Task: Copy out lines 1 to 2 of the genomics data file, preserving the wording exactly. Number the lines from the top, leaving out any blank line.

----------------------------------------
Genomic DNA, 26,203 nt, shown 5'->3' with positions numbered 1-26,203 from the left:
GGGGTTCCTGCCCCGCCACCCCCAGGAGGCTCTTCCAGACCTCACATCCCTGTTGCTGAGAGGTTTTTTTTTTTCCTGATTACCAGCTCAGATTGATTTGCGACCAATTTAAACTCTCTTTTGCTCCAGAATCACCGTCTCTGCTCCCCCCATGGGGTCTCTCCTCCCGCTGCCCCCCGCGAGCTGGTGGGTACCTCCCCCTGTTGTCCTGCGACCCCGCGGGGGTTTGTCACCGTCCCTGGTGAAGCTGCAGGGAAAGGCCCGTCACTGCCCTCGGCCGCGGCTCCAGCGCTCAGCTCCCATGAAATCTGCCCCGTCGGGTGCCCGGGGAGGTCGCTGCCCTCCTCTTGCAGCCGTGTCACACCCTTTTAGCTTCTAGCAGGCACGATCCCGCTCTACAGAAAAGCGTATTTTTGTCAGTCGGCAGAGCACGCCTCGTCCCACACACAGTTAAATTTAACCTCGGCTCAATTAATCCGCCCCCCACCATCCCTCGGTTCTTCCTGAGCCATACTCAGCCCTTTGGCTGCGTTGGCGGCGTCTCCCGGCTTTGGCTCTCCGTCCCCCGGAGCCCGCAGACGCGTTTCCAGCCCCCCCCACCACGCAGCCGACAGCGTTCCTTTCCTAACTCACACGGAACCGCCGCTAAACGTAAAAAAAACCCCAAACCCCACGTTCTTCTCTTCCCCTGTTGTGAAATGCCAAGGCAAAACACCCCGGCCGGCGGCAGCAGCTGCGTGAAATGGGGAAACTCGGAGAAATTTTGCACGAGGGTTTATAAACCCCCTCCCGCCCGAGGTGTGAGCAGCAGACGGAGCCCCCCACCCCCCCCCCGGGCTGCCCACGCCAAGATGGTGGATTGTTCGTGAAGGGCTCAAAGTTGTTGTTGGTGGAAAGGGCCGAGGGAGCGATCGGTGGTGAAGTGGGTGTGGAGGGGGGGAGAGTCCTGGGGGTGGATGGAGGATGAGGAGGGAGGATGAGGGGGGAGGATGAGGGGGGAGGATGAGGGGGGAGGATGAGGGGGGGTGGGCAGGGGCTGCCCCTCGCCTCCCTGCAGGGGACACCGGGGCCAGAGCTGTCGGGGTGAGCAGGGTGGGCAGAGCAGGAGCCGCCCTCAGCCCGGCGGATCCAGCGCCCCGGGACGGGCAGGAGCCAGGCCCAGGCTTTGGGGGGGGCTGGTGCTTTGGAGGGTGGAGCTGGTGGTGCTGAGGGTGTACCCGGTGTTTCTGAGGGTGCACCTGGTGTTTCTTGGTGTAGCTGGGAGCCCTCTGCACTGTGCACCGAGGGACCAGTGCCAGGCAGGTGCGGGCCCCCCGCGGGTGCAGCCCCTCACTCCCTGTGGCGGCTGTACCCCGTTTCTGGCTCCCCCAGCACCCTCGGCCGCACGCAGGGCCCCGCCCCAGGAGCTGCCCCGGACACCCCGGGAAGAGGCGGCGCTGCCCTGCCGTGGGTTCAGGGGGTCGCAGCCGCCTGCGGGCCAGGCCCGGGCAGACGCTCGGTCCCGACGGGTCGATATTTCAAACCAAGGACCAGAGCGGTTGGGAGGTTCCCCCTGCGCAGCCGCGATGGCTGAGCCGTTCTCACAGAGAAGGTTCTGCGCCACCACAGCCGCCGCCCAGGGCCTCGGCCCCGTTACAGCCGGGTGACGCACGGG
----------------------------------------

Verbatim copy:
Genomic DNA, 26,203 nt, shown 5'->3' with positions numbered 1-26,203 from the left:
GGGGTTCCTGCCCCGCCACCCCCAGGAGGCTCTTCCAGACCTCACATCCCTGTTGCTGAGAGGTTTTTTTTTTTCCTGATTACCAGCTCAGATTGATTTGCGACCAATTTAAACTCTCTTTTGCTCCAGAATCACCGTCTCTGCTCCCCCCATGGGGTCTCTCCTCCCGCTGCCCCCCGCGAGCTGGTGGGTACCTCCCCCTGTTGTCCTGCGACCCCGCGGGGGTTTGTCACCGTCCCTGGTGAAGCTGCAGGGAAAGGCCCGTCACTGCCCTCGGCCGCGGCTCCAGCGCTCAGCTCCCATGAAATCTGCCCCGTCGGGTGCCCGGGGAGGTCGCTGCCCTCCTCTTGCAGCCGTGTCACACCCTTTTAGCTTCTAGCAGGCACGATCCCGCTCTACAGAAAAGCGTATTTTTGTCAGTCGGCAGAGCACGCCTCGTCCCACACACAGTTAAATTTAACCTCGGCTCAATTAATCCGCCCCCCACCATCCCTCGGTTCTTCCTGAGCCATACTCAGCCCTTTGGCTGCGTTGGCGGCGTCTCCCGGCTTTGGCTCTCCGTCCCCCGGAGCCCGCAGACGCGTTTCCAGCCCCCCCCACCACGCAGCCGACAGCGTTCCTTTCCTAACTCACACGGAACCGCCGCTAAACGTAAAAAAAACCCCAAACCCCACGTTCTTCTCTTCCCCTGTTGTGAAATGCCAAGGCAAAACACCCCGGCCGGCGGCAGCAGCTGCGTGAAATGGGGAAACTCGGAGAAATTTTGCACGAGGGTTTATAAACCCCCTCCCGCCCGAGGTGTGAGCAGCAGACGGAGCCCCCCACCCCCCCCCCGGGCTGCCCACGCCAAGATGGTGGATTGTTCGTGAAGGGCTCAAAGTTGTTGTTGGTGGAAAGGGCCGAGGGAGCGATCGGTGGTGAAGTGGGTGTGGAGGGGGGGAGAGTCCTGGGGGTGGATGGAGGATGAGGAGGGAGGATGAGGGGGGAGGATGAGGGGGGAGGATGAGGGGGGAGGATGAGGGGGGGTGGGCAGGGGCTGCCCCTCGCCTCCCTGCAGGGGACACCGGGGCCAGAGCTGTCGGGGTGAGCAGGGTGGGCAGAGCAGGAGCCGCCCTCAGCCCGGCGGATCCAGCGCCCCGGGACGGGCAGGAGCCAGGCCCAGGCTTTGGGGGGGGCTGGTGCTTTGGAGGGTGGAGCTGGTGGTGCTGAGGGTGTACCCGGTGTTTCTGAGGGTGCACCTGGTGTTTCTTGGTGTAGCTGGGAGCCCTCTGCACTGTGCACCGAGGGACCAGTGCCAGGCAGGTGCGGGCCCCCCGCGGGTGCAGCCCCTCACTCCCTGTGGCGGCTGTACCCCGTTTCTGGCTCCCCCAGCACCCTCGGCCGCACGCAGGGCCCCGCCCCAGGAGCTGCCCCGGACACCCCGGGAAGAGGCGGCGCTGCCCTGCCGTGGGTTCAGGGGGTCGCAGCCGCCTGCGGGCCAGGCCCGGGCAGACGCTCGGTCCCGACGGGTCGATATTTCAAACCAAGGACCAGAGCGGTTGGGAGGTTCCCCCTGCGCAGCCGCGATGGCTGAGCCGTTCTCACAGAGAAGGTTCTGCGCCACCACAGCCGCCGCCCAGGGCCTCGGCCCCGTTACAGCCGGGTGACGCACGGG